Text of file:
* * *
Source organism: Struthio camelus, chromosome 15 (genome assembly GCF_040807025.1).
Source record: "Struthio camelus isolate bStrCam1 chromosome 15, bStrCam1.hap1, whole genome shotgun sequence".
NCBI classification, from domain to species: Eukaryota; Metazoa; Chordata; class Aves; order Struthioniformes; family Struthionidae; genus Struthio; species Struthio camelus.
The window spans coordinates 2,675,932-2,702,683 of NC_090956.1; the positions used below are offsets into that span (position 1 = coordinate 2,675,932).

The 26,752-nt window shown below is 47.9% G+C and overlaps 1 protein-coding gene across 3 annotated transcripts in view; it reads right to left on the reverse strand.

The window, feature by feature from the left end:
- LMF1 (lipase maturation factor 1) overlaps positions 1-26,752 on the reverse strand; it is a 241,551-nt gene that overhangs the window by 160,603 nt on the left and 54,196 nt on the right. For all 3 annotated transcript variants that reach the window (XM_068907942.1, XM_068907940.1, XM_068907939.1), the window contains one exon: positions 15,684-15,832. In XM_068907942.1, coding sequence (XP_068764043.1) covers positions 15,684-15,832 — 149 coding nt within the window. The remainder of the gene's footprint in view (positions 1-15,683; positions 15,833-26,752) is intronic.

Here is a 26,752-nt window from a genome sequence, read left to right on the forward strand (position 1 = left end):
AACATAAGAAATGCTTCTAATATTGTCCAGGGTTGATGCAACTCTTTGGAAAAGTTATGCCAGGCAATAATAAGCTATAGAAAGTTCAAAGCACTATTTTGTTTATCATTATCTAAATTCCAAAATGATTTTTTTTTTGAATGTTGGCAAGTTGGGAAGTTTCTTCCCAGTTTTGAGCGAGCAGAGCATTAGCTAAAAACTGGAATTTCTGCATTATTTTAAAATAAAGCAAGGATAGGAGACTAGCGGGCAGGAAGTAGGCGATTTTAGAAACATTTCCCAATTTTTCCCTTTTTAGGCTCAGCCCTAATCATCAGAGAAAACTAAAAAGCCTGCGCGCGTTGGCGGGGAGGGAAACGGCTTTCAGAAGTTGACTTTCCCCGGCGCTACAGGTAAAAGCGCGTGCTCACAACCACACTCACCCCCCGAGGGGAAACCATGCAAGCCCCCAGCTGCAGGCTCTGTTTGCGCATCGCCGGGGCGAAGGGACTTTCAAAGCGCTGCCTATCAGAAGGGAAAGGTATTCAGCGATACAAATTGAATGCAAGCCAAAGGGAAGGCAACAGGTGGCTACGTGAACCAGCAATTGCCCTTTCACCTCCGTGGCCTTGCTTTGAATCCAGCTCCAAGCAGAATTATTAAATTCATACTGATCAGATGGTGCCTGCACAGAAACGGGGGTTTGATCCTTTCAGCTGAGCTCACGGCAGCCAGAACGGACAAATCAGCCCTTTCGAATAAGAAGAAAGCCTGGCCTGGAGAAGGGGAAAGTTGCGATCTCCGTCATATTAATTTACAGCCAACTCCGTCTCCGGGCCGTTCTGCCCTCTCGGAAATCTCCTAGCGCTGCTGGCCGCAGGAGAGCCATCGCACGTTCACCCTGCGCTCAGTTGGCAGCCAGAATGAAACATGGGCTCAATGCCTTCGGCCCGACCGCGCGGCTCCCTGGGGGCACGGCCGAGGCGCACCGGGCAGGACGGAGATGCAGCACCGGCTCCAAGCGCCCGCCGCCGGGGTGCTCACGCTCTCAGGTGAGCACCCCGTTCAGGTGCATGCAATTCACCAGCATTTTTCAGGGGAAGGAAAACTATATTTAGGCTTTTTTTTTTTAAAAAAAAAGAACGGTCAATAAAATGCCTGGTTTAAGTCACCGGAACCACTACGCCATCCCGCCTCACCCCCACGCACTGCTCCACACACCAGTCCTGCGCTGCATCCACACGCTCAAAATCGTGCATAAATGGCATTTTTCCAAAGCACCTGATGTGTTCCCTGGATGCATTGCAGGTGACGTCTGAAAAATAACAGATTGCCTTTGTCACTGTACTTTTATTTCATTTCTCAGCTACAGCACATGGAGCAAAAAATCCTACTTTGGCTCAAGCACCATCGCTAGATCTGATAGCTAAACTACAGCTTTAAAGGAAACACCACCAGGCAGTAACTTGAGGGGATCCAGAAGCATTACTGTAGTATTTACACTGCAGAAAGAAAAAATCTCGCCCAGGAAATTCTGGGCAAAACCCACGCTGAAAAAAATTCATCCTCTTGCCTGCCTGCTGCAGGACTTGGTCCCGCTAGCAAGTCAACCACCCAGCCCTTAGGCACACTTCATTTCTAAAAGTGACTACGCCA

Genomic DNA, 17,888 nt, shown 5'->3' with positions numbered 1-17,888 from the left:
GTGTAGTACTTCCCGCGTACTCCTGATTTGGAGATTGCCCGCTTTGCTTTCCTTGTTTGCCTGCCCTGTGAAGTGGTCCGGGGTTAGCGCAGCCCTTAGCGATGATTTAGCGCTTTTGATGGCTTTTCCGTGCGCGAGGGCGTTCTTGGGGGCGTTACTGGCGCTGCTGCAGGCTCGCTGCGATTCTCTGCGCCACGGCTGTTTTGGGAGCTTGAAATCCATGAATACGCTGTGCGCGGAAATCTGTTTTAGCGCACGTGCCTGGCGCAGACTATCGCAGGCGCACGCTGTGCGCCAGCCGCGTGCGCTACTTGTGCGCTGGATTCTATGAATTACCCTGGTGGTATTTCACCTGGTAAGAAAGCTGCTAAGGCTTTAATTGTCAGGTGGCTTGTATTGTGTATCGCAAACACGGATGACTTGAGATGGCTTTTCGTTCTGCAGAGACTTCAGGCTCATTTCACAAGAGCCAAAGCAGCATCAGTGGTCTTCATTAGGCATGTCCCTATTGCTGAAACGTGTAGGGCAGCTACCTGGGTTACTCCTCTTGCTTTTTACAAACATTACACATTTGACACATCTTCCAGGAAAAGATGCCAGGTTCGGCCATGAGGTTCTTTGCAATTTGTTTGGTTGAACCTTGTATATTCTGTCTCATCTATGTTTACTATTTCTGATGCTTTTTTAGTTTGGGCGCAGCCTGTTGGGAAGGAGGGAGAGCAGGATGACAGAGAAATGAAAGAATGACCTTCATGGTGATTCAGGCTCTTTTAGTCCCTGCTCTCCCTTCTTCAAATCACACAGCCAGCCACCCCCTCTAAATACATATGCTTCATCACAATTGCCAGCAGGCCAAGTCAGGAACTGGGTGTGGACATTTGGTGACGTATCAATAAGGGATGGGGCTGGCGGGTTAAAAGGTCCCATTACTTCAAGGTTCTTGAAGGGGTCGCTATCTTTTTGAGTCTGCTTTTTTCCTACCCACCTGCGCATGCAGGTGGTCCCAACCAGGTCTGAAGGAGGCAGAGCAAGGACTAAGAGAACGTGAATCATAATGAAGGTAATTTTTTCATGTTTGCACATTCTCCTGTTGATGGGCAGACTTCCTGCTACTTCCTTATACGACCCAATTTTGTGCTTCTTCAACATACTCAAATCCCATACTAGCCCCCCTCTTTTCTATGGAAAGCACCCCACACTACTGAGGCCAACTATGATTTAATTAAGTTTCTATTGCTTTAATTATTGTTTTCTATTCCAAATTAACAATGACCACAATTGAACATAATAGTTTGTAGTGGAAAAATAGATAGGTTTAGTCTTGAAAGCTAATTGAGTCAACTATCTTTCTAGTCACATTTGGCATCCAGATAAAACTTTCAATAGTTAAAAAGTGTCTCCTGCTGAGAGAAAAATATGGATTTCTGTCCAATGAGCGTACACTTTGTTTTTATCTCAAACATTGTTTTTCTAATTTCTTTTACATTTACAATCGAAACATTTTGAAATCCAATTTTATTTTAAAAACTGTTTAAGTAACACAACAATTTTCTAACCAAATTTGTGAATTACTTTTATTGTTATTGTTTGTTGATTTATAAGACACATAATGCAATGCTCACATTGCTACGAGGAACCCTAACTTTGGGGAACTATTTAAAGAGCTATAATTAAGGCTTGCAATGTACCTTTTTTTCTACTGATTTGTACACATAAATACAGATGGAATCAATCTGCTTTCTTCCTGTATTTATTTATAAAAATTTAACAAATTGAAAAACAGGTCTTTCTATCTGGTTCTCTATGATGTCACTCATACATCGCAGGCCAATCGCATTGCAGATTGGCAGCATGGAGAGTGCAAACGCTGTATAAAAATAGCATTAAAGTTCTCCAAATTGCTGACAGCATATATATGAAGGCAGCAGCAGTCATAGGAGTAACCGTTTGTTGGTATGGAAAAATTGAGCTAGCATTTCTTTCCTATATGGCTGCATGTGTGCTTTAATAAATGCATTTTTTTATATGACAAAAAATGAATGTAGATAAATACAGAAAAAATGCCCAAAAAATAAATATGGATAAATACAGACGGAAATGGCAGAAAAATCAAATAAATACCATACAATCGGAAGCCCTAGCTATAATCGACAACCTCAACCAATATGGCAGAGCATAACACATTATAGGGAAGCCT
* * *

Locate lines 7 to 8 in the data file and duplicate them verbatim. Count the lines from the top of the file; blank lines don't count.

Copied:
- LMF1 (lipase maturation factor 1) overlaps positions 1-26,752 on the reverse strand; it is a 241,551-nt gene that overhangs the window by 160,603 nt on the left and 54,196 nt on the right. For all 3 annotated transcript variants that reach the window (XM_068907942.1, XM_068907940.1, XM_068907939.1), the window contains one exon: positions 15,684-15,832. In XM_068907942.1, coding sequence (XP_068764043.1) covers positions 15,684-15,832 — 149 coding nt within the window. The remainder of the gene's footprint in view (positions 1-15,683; positions 15,833-26,752) is intronic.

Here is a 26,752-nt window from a genome sequence, read left to right on the forward strand (position 1 = left end):